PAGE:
There’s A Good Reason Feds Don’t Call White Guys Terrorists, Says DOJ Domestic Terror Chief

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Story by Ryan J. Reilly

WASHINGTON ― Every time a white man tries to kill Americans en masse, people ask law enforcement officers, politicians and journalists the same question: Why isn’t this terrorism?

The question came up last year when a young neo-Nazi in a muscle car mowed down a crowd of anti-racist demonstrators. It was asked after after an abusive young white man decked out in tactical gear killed 26 churchgoers, and when a white supremacist stabbed two men to death because they intervened as he berated a woman in a hijab. People wondered about the answer when a left-wing zealot who railed against Republicans opened fire on GOP congressmen practicing softball, and when a wealthy white man unloaded an arsenal on an outdoor concert, slaughtering 58 and injuring more than 500.

All of the attacks certainly looked like acts of terrorism. Most of them even meet the federal definition of domestic terrorism. So why wouldn’t federal law enforcement officials use that term? Where are the federal terrorism charges against the suspects who survived?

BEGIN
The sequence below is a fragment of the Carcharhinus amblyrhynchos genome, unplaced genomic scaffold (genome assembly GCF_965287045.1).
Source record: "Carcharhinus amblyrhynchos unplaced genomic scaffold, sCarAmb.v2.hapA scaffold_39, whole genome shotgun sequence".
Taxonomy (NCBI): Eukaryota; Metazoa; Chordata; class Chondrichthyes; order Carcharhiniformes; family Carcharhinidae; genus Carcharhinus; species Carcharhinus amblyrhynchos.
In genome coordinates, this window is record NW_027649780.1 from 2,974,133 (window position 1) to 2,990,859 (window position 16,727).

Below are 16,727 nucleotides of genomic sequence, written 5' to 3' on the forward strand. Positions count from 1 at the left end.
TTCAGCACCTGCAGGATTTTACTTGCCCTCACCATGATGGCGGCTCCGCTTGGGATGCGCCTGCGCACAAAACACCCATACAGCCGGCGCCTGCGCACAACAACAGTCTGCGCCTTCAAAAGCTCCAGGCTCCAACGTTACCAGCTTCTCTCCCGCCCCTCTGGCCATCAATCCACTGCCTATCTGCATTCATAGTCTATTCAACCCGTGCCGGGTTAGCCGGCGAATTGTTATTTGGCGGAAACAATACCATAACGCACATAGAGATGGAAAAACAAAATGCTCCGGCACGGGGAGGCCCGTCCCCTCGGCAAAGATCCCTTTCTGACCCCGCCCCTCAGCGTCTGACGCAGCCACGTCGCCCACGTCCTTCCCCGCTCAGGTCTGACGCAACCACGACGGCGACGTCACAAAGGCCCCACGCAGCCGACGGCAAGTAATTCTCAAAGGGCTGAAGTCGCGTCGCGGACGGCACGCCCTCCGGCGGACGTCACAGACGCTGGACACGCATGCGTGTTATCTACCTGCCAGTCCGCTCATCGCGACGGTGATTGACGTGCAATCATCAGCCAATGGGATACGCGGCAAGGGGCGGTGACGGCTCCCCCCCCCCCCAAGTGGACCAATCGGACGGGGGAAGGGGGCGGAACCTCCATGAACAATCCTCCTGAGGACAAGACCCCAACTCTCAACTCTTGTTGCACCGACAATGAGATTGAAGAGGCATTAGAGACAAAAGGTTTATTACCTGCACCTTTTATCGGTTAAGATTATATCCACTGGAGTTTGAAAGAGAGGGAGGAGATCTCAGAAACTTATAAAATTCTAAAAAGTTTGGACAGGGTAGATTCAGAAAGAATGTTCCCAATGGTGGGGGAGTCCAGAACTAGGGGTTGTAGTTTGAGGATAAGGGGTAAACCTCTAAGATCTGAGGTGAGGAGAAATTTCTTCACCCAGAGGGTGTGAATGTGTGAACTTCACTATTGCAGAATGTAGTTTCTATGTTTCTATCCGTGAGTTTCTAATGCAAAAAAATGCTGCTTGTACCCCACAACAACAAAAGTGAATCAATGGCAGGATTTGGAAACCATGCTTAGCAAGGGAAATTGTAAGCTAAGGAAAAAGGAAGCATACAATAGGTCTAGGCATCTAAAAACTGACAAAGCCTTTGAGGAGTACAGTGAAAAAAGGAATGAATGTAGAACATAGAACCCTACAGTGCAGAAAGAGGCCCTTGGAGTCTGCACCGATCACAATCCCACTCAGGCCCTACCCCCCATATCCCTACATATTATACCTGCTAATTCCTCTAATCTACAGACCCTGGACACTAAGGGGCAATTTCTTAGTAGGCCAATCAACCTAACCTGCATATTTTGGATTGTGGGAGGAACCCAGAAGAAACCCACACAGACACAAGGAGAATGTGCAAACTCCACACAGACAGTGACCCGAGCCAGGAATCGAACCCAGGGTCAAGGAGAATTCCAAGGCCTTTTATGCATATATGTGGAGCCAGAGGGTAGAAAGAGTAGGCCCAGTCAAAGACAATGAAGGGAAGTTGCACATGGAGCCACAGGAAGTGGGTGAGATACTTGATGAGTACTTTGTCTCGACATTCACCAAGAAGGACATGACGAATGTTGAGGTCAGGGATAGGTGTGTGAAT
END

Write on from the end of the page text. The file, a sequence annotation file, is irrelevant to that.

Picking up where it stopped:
In many instances, the government is going to be constrained, to a certain degree, from stepping in front of a podium and saying, ‘Ladies and gentleman, we’re revealing domestic terrorism here.’
Thomas Brzozowski, DOJ counsel for domestic terrorism matters
Thomas Brzozowski is well aware of the criticism. The former judge advocate general officer and FBI lawyer is now the Justice Department’s counsel for domestic terrorism matters, a counterterrorism position created within the DOJ’s National Security Division in 2015.

Americans who are wondering why federal law enforcement officials seem so hesitant to call attacks by domestic extremists terrorism should take a look at the law, Brzozowski says. Although the U.S. code defines domestic terrorism as dangerous acts that appear intended to intimidate civilians, influence the government, or affect the conduct of government, there’s no broad criminal statute that outlaws those acts.

“In many instances, the government is going to be constrained, to a certain degree, from stepping in front of a podium and saying, ‘Ladies and gentleman, we’re revealing domestic terrorism here,’” Brzozowski said this week, speaking at an event hosted by George Washington University’s Program on Extremism.

“The department is going to be somewhat reluctant to come out in front during litigation in these types of cases and name someone as a domestic terrorist,” Brzozowski added, explaining that the statutes federal prosecutors often use against domestic terrorists don’t include the word terrorism.

“The notion that the government takes Islamic extremism more seriously than domestic terrorism is, frankly, not true,” Brzozowski argued. But federal prosecutors have “fewer tools” for charging domestic terrorists with criminal conduct than they have for terrorists affiliated with or inspired by foreign terrorist organizations like the Islamic State group who might commit the very same act, he added, though he noted there are a variety of other federal statutes not explicitly terrorism-related that might be applicable.

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